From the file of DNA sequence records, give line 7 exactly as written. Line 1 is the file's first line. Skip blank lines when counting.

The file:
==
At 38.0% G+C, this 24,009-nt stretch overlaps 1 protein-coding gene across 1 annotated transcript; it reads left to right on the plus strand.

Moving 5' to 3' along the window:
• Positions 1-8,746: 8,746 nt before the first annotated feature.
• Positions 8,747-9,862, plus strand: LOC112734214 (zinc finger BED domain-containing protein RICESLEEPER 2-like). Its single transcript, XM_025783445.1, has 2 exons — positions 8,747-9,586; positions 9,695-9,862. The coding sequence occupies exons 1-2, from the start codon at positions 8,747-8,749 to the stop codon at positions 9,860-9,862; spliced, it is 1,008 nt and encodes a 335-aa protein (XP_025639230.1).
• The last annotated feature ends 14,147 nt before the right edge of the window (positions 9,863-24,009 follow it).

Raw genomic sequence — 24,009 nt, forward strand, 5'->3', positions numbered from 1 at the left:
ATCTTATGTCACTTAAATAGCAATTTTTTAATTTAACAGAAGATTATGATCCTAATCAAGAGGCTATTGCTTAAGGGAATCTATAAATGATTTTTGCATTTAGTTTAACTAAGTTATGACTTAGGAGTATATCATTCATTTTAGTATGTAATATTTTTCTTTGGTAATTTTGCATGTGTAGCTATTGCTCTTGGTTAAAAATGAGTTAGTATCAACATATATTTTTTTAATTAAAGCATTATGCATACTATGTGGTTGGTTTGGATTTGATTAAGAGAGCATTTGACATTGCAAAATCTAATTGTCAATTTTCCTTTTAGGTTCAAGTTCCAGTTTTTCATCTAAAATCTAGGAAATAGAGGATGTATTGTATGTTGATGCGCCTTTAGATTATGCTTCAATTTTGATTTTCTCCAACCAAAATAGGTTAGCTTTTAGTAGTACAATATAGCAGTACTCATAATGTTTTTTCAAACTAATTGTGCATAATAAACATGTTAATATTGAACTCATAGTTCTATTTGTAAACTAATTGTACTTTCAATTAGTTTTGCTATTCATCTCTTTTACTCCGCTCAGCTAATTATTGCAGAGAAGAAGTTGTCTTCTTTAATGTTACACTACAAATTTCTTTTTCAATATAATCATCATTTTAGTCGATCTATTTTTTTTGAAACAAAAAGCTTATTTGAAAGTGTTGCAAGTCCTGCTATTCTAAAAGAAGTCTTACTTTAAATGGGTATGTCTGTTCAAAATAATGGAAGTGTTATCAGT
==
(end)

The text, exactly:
ATCTTATGTCACTTAAATAGCAATTTTTTAATTTAACAGAAGATTATGATCCTAATCAAGAGGCTATTGCTTAAGGGAATCTATAAATGATTTTTGCATTTAGTTTAACTAAGTTATGACTTAGGAGTATATCATTCATTTTAGTATGTAATATTTTTCTTTGGTAATTTTGCATGTGTAGCTATTGCTCTTGGTTAAAAATGAGTTAGTATCAACATATATTTTTTTAATTAAAGCATTATGCATACTATGTGGTTGGTTTGGATTTGATTAAGAGAGCATTTGACATTGCAAAATCTAATTGTCAATTTTCCTTTTAGGTTCAAGTTCCAGTTTTTCATCTAAAATCTAGGAAATAGAGGATGTATTGTATGTTGATGCGCCTTTAGATTATGCTTCAATTTTGATTTTCTCCAACCAAAATAGGTTAGCTTTTAGTAGTACAATATAGCAGTACTCATAATGTTTTTTCAAACTAATTGTGCATAATAAACATGTTAATATTGAACTCATAGTTCTATTTGTAAACTAATTGTACTTTCAATTAGTTTTGCTATTCATCTCTTTTACTCCGCTCAGCTAATTATTGCAGAGAAGAAGTTGTCTTCTTTAATGTTACACTACAAATTTCTTTTTCAATATAATCATCATTTTAGTCGATCTATTTTTTTTGAAACAAAAAGCTTATTTGAAAGTGTTGCAAGTCCTGCTATTCTAAAAGAAGTCTTACTTTAAATGGGTATGTCTGTTCAAAATAATGGAAGTGTTATCAGT